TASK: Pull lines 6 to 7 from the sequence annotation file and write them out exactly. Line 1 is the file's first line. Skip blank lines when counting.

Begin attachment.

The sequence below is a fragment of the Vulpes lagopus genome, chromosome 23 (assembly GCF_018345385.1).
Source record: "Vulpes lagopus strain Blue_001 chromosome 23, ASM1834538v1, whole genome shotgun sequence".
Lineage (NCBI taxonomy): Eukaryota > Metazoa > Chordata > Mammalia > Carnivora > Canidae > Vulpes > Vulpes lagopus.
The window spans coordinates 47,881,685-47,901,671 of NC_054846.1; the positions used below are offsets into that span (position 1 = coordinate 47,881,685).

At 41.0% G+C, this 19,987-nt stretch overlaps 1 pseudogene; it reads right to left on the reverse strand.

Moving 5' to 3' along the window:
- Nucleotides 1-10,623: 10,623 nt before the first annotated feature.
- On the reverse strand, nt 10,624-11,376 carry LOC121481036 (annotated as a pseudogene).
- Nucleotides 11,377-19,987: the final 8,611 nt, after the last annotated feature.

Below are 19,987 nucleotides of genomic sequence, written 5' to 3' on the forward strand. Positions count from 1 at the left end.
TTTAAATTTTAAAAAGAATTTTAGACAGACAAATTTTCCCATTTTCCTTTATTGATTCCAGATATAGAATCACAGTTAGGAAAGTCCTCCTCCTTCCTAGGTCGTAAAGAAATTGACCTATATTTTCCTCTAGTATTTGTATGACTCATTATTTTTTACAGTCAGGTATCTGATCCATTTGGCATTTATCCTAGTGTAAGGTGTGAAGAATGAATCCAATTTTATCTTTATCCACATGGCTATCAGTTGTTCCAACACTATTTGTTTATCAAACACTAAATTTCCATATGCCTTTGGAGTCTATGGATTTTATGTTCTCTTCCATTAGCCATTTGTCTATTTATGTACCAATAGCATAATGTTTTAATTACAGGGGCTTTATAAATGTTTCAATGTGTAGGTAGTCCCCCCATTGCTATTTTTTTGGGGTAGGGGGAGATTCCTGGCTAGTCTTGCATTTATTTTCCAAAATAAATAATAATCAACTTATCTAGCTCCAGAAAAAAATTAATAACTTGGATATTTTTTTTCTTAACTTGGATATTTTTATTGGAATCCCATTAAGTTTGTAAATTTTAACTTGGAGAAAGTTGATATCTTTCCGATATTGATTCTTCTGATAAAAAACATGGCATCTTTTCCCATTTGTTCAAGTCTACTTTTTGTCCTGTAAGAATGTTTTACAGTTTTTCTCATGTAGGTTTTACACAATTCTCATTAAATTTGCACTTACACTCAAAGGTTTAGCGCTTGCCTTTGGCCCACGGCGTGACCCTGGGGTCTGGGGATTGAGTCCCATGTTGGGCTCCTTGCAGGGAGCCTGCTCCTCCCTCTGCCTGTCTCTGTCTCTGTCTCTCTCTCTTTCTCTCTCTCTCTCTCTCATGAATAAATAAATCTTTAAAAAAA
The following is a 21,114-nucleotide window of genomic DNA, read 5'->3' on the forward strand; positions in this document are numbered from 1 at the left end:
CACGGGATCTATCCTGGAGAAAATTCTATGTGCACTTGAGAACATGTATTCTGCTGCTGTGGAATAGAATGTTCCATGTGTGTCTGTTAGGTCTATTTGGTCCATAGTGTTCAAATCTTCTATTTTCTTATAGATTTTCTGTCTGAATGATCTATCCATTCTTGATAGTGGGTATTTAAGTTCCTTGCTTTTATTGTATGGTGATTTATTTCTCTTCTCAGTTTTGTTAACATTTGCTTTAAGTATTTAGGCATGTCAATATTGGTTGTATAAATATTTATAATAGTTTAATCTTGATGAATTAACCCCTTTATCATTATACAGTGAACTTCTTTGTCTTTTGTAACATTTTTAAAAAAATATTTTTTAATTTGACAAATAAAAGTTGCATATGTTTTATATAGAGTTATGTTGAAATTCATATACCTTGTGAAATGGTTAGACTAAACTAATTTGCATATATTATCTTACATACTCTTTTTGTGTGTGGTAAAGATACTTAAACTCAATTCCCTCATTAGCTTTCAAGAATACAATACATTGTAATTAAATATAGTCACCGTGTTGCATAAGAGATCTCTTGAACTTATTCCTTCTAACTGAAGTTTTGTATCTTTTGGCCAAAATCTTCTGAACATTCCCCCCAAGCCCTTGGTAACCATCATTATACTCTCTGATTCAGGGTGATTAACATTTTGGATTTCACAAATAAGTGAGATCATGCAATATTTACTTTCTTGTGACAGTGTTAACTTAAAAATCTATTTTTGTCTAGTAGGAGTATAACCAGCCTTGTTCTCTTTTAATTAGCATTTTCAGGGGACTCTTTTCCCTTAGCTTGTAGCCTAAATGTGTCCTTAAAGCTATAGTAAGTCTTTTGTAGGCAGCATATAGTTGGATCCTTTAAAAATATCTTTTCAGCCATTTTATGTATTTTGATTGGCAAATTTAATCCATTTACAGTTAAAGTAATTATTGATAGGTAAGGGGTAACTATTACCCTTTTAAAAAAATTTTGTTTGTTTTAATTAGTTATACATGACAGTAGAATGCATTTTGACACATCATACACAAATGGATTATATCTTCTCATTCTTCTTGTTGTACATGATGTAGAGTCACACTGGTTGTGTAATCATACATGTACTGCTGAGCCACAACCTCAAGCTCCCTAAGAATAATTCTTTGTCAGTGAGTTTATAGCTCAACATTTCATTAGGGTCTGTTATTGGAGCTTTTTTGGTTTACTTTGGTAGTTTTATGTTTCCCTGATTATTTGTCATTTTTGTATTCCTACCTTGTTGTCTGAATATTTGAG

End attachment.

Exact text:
Moving 5' to 3' along the window:
- Nucleotides 1-10,623: 10,623 nt before the first annotated feature.